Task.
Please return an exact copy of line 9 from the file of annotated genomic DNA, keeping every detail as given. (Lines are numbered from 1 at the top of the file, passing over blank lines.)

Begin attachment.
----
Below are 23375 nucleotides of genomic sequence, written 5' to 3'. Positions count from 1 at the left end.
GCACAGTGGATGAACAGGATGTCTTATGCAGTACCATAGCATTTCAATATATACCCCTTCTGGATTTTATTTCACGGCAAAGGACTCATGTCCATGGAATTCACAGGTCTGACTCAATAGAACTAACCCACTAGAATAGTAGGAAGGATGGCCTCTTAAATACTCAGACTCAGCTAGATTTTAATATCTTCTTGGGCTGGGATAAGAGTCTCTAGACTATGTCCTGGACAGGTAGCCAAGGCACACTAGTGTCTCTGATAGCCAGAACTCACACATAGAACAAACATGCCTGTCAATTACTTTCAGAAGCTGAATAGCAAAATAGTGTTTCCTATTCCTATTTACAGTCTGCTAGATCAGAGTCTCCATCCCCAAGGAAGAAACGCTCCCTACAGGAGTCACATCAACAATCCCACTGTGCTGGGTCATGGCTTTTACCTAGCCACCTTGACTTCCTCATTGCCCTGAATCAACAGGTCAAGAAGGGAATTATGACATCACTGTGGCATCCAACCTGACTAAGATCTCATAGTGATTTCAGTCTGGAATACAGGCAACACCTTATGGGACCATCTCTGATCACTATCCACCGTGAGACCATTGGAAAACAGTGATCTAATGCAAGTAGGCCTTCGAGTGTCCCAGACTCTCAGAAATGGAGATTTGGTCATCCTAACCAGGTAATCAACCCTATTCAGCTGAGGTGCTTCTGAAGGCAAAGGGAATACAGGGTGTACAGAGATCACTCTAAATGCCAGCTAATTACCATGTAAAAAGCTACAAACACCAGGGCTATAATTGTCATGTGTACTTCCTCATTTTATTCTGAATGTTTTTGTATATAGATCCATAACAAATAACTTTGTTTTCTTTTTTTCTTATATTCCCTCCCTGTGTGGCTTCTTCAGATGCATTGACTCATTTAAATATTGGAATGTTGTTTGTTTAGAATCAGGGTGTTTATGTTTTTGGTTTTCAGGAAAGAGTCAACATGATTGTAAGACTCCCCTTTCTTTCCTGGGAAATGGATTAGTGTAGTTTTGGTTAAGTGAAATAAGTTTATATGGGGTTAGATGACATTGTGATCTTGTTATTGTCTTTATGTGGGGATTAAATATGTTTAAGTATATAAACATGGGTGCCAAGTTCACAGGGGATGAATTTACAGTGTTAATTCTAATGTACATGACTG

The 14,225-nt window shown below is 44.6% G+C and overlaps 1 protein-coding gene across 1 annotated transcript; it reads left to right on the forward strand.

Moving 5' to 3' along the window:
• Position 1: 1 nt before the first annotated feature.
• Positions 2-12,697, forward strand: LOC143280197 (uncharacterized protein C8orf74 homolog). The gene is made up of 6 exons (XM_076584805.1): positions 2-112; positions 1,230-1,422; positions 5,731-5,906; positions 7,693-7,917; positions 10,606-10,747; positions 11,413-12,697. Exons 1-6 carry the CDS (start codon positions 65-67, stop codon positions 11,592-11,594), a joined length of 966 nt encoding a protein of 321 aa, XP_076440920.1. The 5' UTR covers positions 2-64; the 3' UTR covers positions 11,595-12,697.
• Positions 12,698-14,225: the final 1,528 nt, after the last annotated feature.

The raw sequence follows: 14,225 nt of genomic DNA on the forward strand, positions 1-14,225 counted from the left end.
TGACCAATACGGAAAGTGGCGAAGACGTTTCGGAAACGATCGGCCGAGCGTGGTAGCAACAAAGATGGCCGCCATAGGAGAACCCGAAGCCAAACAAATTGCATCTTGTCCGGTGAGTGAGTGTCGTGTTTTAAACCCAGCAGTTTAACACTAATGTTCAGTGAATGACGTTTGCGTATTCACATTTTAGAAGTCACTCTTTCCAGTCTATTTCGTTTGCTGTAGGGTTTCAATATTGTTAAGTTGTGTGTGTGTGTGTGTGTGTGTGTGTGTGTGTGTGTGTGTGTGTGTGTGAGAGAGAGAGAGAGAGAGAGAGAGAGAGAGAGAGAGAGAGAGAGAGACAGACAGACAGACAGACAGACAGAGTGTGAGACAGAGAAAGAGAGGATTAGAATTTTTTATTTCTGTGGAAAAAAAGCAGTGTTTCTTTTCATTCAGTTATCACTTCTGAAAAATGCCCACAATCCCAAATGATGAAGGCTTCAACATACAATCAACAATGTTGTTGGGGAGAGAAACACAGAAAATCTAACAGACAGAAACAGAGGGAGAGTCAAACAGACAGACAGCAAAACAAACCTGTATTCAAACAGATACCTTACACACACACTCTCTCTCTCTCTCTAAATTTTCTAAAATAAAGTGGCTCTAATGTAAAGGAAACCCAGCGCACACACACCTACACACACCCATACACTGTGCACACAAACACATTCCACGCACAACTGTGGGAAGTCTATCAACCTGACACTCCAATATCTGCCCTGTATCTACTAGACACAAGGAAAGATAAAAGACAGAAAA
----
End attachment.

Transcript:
TGACCAATACGGAAAGTGGCGAAGACGTTTCGGAAACGATCGGCCGAGCGTGGTAGCAACAAAGATGGCCGCCATAGGAGAACCCGAAGCCAAACAAATTGCATCTTGTCCGGTGAGTGAGTGTCGTGTTTTAAACCCAGCAGTTTAACACTAATGTTCAGTGAATGACGTTTGCGTATTCACATTTTAGAAGTCACTCTTTCCAGTCTATTTCGTTTGCTGTAGGGTTTCAATATTGTTAAGTTGTGTGTGTGTGTGTGTGTGTGTGTGTGTGTGTGTGTGTGTGTGTGTGTGAGAGAGAGAGAGAGAGAGAGAGAGAGAGAGAGAGAGAGAGAGAGAGACAGACAGACAGACAGACAGACAGAGTGTGAGACAGAGAAAGAGAGGATTAGAATTTTTTATTTCTGTGGAAAAAAAGCAGTGTTTCTTTTCATTCAGTTATCACTTCTGAAAAATGCCCACAATCCCAAATGATGAAGGCTTCAACATACAATCAACAATGTTGTTGGGGAGAGAAACACAGAAAATCTAACAGACAGAAACAGAGGGAGAGTCAAACAGACAGACAGCAAAACAAACCTGTATTCAAACAGATACCTTACACACACACTCTCTCTCTCTCTCTAAATTTTCTAAAATAAAGTGGCTCTAATGTAAAGGAAACCCAGCGCACACACACCTACACACACCCATACACTGTGCACACAAACACATTCCACGCACAACTGTGGGAAGTCTATCAACCTGACACTCCAATATCTGCCCTGTATCTACTAGACACAAGGAAAGATAAAAGACAGAAAA